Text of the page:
I blame Antiques Roadshow. You probably have at least a passing familiarity with this program, which always seems to air on the local PBS affiliate whenever I’m channel surfing. Here’s a typical scenario:
A dowdy resident of the city in which this week’s episode originates brings in a family heirloom or other strange object that looks like junk for appraisal. An antiques expert puts on a pair of glasses and examines the strange-looking object closely.
Expert: “What do you know about the history of this piece?”
Dowdy Resident: “Well, it’s been in the family for years. We bought it at a garage sale for 35 cents. We’ve been using it as a doorstop.”
Expert: “Well, if you look closely at that doorstop you’ve been taking for granted, you’ll see it’s actually a rare Florentine widget mold, signed by Leonardo da Vinci, himself. I estimate it would fetch $16 million at auction!”
My wife and I recently had an opportunity to have several items appraised at a local event. As we waited in line for our turn, memories of Antiques Roadshow moments like the one above went through our minds. We had brought along: (1) a beautifully engraved saber known to several generations of Ritchlins as “the Civil War sword,” (2) an ornate pitcher owned by my great-grandparents, and (3) a framed Civil War newspaper printed on the back of wallpaper during the fall of Vicksburg.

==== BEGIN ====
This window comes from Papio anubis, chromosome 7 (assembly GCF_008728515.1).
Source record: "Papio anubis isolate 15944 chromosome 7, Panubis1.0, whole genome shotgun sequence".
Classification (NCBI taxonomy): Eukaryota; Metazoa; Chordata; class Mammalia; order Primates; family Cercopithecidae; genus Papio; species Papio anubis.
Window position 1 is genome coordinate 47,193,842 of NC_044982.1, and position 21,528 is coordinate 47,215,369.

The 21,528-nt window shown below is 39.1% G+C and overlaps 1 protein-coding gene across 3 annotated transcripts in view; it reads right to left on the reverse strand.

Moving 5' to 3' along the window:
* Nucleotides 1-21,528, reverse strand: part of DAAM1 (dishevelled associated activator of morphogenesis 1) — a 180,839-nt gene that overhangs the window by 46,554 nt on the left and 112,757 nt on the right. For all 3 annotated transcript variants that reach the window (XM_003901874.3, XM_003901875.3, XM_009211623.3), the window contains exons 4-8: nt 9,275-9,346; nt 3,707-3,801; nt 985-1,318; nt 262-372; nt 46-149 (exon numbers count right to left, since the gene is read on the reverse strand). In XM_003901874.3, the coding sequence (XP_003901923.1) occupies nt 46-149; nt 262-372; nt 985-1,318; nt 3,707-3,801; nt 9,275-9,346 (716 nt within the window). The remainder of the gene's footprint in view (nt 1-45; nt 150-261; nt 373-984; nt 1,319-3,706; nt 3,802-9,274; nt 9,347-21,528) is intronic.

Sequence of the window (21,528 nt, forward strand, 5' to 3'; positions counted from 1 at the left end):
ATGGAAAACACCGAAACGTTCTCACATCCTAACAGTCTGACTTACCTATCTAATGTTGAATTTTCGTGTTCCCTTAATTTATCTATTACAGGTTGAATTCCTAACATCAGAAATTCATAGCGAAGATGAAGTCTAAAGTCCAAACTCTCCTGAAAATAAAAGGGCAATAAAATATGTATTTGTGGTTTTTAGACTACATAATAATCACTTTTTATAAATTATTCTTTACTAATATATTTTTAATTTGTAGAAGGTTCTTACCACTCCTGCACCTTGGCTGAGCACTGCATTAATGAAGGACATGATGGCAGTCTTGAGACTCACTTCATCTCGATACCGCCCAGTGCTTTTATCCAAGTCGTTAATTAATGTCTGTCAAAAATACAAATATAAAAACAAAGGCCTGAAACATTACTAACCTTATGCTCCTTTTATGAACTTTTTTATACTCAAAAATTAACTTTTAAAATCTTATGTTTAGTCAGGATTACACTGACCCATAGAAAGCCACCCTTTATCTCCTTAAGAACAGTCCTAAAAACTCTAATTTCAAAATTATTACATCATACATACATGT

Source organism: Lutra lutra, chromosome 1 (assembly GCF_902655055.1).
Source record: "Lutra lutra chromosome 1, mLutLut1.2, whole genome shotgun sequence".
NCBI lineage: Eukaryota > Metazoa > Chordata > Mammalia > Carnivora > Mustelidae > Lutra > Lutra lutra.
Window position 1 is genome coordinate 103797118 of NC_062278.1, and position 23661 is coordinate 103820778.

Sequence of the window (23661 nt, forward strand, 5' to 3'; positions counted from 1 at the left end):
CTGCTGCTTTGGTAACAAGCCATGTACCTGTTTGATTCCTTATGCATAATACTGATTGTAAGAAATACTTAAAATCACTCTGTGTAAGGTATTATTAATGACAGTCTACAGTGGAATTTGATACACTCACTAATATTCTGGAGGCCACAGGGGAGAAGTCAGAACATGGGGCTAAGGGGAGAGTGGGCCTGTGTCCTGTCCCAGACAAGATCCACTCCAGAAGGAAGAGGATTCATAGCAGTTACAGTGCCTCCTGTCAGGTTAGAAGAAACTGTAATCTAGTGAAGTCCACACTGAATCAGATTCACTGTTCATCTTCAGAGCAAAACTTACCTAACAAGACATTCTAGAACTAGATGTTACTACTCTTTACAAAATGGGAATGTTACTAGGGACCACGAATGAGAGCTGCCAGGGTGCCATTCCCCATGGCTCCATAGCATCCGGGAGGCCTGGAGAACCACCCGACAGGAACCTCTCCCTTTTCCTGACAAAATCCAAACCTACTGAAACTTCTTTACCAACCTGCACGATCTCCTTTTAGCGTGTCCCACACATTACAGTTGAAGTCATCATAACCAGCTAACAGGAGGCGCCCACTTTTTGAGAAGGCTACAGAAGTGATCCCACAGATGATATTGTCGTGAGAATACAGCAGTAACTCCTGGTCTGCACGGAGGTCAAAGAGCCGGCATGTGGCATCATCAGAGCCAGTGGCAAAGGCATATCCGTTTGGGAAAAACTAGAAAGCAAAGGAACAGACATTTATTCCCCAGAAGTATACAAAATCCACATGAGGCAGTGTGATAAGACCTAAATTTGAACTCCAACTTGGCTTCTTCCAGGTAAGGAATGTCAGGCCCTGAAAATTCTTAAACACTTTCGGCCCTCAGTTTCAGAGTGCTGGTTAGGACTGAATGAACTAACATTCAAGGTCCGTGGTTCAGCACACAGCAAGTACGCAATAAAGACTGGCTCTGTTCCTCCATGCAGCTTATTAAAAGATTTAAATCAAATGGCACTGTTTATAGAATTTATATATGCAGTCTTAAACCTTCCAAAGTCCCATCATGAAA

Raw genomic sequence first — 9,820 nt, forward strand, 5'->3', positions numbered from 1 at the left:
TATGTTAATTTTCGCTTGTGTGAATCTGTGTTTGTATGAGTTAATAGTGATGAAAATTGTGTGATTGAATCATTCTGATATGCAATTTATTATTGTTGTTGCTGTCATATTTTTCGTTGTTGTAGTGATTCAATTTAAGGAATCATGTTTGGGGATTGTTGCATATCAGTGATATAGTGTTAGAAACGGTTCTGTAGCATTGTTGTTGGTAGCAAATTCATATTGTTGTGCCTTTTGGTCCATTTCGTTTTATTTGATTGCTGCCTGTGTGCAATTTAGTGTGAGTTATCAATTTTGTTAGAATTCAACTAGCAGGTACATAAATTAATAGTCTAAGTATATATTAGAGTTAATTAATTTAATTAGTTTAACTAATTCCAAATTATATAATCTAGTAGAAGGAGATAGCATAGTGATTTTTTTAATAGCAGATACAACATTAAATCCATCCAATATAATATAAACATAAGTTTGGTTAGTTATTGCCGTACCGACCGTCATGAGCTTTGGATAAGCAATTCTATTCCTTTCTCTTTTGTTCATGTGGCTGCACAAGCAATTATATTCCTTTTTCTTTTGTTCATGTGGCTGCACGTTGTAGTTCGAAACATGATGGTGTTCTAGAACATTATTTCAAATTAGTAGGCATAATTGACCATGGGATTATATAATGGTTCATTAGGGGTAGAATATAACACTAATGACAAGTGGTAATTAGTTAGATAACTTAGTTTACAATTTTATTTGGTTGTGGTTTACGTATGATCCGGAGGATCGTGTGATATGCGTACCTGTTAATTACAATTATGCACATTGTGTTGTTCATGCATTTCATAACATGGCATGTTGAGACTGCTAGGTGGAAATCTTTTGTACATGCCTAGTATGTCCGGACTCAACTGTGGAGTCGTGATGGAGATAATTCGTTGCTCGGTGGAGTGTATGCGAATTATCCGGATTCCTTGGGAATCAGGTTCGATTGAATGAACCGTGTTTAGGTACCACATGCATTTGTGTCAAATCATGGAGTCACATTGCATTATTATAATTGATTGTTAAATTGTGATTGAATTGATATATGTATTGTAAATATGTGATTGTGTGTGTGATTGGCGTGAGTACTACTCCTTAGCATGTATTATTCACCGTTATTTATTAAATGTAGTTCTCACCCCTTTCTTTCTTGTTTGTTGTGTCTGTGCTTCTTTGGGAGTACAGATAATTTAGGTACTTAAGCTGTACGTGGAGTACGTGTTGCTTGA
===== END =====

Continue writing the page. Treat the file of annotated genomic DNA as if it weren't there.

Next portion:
Our only concern was whether we should retire in the Bahamas or Tahiti after auctioning off our antiques. We needn’t have worried. Total estimated value of these family treasures: about $250 … if we could even find an interested buyer. Although our relics were priceless in terms of family sentiment, their actual value was a function of market demand.
That’s an important lesson for owners of mature financial planning firms to consider when making their succession plans. And no one explains why better than Joe Pitzl in this issue of the Journal. Those client relationships you’ve built over several decades? Dead weight if the clients are in retirement, some buyers might say. And that high minimum that guarantees you the most qualified clientele? Not very appealing to young planners whose passion is helping clients get established. The 70 hours per week you’ve dedicated to building your business? Maybe now you and your firm are literally inseparable—a problem for buyers.
In short, you might pay thousands of dollars to have someone appraise your firm, but in the end, your business is only as valuable as what up-and-coming planners are willing to pay for it. Before you dot the last “i” in your succession plan, you might want to talk to some of the individuals who actually will be doing financial planning in the coming decades. They may be willing to share ideas on how to make your firm more appealing to them. Otherwise, don’t be surprised if that valuable firm to which you’ve given your blood, sweat, and tears turns out to be an overpriced antique.